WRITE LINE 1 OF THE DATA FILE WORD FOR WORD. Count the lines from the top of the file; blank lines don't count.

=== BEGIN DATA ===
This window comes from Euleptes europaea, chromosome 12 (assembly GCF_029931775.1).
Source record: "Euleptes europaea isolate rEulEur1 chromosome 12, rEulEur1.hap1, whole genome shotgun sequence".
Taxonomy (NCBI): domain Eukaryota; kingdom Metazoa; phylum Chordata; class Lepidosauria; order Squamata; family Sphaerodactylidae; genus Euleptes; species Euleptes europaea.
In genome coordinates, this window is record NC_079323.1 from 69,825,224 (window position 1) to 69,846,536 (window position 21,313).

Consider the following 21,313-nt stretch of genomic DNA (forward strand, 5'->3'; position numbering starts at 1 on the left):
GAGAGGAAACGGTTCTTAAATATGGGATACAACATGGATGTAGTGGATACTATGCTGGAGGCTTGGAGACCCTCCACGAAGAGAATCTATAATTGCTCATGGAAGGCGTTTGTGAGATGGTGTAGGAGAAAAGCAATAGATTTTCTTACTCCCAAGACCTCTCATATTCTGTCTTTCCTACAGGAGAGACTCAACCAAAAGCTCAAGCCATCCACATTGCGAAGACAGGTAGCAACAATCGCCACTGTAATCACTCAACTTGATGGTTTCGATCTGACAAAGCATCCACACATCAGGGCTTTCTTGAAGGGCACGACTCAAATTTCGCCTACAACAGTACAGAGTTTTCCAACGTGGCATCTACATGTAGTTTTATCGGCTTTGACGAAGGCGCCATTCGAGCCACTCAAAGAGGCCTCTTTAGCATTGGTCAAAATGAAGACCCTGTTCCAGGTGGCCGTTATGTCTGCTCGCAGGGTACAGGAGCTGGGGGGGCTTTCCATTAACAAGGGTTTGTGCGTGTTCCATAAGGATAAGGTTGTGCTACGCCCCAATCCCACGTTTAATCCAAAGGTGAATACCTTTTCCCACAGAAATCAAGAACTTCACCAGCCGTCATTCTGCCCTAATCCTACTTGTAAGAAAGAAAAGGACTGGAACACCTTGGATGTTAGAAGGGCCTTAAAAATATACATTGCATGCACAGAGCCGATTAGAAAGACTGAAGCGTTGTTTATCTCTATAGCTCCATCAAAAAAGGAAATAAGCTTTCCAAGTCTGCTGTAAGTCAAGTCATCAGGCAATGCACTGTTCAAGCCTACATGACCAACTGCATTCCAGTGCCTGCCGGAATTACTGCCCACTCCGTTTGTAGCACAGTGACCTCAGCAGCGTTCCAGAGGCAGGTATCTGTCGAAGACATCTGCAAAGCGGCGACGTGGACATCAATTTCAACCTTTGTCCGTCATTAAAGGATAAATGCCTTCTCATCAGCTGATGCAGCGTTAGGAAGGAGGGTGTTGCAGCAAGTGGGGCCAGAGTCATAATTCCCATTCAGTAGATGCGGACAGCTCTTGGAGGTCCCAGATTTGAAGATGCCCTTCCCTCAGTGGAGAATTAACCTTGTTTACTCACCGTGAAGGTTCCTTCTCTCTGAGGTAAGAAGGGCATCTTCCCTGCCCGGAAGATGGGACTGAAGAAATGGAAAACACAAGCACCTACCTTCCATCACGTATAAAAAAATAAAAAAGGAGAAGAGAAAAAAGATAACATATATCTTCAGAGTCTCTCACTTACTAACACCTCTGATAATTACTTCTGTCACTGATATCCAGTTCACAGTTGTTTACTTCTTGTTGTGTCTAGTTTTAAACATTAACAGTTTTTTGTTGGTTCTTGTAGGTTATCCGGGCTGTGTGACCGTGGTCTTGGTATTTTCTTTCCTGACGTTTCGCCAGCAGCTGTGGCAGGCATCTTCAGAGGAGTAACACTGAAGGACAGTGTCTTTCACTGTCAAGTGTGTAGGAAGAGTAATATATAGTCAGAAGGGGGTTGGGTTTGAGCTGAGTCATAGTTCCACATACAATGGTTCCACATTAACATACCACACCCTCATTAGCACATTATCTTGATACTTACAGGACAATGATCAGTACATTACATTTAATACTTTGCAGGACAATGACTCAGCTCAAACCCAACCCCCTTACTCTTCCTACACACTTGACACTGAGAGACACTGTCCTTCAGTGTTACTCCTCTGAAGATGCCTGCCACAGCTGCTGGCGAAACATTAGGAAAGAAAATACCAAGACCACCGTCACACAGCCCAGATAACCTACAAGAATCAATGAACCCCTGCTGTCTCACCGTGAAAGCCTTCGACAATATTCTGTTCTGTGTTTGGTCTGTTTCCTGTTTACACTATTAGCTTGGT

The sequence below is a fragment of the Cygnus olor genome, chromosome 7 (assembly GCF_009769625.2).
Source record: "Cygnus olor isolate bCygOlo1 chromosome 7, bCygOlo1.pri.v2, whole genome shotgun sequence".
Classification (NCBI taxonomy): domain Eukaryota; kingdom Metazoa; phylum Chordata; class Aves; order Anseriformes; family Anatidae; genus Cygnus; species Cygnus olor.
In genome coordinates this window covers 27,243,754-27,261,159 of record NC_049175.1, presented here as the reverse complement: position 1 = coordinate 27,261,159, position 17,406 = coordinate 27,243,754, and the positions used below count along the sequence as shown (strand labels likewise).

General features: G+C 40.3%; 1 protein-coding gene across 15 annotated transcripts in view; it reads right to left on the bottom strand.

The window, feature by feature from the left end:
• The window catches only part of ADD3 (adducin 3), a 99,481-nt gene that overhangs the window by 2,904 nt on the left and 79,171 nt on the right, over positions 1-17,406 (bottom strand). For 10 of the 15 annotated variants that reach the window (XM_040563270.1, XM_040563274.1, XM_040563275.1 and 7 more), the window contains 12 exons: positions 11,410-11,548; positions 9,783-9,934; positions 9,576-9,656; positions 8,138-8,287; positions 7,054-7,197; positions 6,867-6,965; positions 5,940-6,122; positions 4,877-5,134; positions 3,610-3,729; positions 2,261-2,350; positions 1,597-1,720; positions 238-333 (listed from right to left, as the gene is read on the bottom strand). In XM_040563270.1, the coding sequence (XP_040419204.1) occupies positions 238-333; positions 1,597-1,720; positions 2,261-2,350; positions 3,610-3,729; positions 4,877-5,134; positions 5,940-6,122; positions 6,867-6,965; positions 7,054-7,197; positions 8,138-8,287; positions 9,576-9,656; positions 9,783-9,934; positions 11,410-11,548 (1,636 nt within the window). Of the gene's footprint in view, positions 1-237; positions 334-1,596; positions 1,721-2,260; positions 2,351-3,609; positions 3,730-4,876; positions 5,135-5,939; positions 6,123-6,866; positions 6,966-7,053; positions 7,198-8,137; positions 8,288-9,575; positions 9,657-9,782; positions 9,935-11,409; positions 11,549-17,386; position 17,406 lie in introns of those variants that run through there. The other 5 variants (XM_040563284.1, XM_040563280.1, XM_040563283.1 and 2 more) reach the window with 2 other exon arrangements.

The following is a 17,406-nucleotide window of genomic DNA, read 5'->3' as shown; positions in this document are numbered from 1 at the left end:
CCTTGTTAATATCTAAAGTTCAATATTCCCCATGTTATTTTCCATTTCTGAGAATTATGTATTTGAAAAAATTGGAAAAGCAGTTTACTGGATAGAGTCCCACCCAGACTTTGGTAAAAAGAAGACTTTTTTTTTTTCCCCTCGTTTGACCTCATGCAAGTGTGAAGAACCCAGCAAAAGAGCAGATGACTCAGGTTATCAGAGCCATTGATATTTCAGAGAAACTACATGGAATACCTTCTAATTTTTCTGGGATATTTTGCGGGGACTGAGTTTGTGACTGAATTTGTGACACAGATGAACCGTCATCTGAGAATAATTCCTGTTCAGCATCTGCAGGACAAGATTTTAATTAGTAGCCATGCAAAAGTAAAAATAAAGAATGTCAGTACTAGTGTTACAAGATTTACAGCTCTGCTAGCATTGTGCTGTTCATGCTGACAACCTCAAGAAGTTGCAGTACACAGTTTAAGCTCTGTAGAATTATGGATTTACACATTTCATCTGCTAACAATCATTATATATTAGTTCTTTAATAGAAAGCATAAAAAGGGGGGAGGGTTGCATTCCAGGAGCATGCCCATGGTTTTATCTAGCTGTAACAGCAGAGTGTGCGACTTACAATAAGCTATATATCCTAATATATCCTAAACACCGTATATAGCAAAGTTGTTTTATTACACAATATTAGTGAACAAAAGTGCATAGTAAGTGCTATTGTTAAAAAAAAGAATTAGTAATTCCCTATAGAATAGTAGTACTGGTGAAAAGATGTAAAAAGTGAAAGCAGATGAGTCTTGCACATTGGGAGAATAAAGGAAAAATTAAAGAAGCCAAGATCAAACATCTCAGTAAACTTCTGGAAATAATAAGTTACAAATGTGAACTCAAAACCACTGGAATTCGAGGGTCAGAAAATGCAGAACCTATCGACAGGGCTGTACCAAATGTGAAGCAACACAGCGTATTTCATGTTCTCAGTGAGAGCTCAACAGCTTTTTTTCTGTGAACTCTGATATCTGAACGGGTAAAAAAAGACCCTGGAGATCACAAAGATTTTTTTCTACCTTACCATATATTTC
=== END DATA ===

This window comes from Euleptes europaea, chromosome 12 (assembly GCF_029931775.1).